Trying to move on from his ex, Jamie Reidy finds himself constantly running up Turkey Hill.
It’s Wednesday, August 3rd. For the past two months, I’ve looked forward to today like it was Christmas, as if I were a 10-year old boy who knew Santa was bringing him a B.B. gun.
I didn’t expect to get over her quickly. Or easily. But, of the eight weeks post-breakup, the past four have burned like acid. I know I made the right decision for me—for both of us, actually—in the long run. But in the now? I feel like I underwent open heart surgery and the surgeon left me with no chest sutures.
Obviously, I knew the normal things would cause emotional pain: catching our song on the radio, reaching into the closet and coming out with a shirt she bought me, passing the restaurant where we met. I’ve developed an emotional flak-jacket for those things.
But July brought sniper fire that snuck between the cracks.
Like, her birthday. It was yesterday, August 2nd. She turned 40, a milestone that I had spent a lot of time thinking about helping her celebrate. But, post-breakup, I would not be popping out of the cake. So, I tried to simply put that date out of my head. I mean, why would I ever hear anything in July about the nondescript first Tuesday of August?
Thank you, Congress and your Debt Ceiling Crisis. August 2nd, August 2nd, August 2nd. John Stewart may have done a mashup of that, or maybe it was just my brain on repeat. Either way, today’s 24/7 news cycle was not exactly an aloe/Lidocaine salve for me.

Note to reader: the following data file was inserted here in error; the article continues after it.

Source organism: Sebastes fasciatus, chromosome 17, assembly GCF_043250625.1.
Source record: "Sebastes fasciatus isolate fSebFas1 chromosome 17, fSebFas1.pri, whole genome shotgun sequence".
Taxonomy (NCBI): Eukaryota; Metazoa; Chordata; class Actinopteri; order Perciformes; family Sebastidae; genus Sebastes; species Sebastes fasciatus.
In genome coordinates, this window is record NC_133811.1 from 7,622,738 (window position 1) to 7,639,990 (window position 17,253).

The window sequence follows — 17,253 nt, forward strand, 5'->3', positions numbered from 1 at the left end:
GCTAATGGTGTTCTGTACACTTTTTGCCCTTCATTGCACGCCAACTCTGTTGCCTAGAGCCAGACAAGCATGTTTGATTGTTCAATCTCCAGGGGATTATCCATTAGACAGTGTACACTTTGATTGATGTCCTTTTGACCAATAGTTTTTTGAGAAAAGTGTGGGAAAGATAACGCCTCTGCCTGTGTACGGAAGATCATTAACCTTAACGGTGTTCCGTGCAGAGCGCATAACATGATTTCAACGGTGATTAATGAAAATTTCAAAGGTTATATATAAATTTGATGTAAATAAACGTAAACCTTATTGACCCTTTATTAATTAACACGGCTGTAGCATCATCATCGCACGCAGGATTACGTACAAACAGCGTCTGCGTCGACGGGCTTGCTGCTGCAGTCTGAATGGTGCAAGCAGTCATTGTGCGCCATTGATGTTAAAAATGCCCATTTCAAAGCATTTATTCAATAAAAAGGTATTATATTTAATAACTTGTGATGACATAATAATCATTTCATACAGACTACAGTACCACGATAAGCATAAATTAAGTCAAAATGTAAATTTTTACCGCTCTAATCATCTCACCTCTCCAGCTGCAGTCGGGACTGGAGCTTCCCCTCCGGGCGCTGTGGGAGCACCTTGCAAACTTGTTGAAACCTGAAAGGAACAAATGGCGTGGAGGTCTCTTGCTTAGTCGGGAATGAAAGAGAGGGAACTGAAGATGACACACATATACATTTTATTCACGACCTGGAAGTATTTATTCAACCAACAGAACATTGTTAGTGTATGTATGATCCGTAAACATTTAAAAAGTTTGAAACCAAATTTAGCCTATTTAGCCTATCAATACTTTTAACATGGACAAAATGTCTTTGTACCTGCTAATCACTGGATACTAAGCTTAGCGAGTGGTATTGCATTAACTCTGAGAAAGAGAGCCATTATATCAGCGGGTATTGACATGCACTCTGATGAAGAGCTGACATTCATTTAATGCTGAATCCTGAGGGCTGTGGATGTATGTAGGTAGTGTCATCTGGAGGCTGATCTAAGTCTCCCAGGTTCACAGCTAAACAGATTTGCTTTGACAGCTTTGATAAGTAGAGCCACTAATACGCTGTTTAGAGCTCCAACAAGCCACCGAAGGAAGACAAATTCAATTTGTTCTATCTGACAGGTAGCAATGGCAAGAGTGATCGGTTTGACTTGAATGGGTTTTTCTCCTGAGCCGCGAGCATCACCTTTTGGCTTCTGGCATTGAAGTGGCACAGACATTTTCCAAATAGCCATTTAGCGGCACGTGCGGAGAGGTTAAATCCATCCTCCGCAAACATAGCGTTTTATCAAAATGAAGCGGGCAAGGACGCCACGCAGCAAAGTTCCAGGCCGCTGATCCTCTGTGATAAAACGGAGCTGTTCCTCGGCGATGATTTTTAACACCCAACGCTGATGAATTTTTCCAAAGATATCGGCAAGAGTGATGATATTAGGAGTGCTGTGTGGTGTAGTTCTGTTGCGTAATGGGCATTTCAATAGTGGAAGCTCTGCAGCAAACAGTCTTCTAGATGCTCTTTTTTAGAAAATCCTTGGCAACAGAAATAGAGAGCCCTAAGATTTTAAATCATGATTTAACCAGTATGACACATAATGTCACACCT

But, no matter. I’d simply avoid TV news, NPR, HuffPo, The Daily Show, and The New York Times for an entire month. “You can do this!” I assured myself.
And that’s when I started hearing a fowl voice inside my head. Gobble, gobble.
She and I were supposed to go to Turkey together at the beginning of July. I’d never once even considered visiting there, but she really wanted to go. After I did some research and spoke to friends who’d been, I got excited, too. What a cool, unique place! My breaking up with her cancelled my portion of the trip—leaving me with 1700 reminders to always get the travel insurance when booking internationally.
I knew her travel dates, of course. And I knew the time difference over there. Which meant I probably knew exactly when Stella would be getting her groove back. Vomit. Turkey, then, was not a popular thought source for me.
Now, in addition to August 2nd. I needed to block out all things that rhyme with “lurkey.”
Suddenly, every lunch partner started ordering a turkey sandwich or turkey salad. Vegans, guys with turkey allergy bracelets … didn’t matter. Thank God Benjamin Franklin lost the fight over the national bird; it would’ve been years before I’d be able to put a quarter in a parking meter again.
The 80s band Naked Eyes wrote a song called “Always Something There to Remind Me” in which the lead singer bemoans the fact that it’s impossible to escape memories of your ex in your town. That guy was right. Heeding that wisdom, I swapped my town south of LA for a hug from my mommy in New York.
This was a smart move, as July 21st marked the two-year anniversary of my ex and I reuniting. (Yes, we’d broken up before.) Hanging with my folks, though, I felt like I was gonna emerge from my week of hiding with a renewed strength.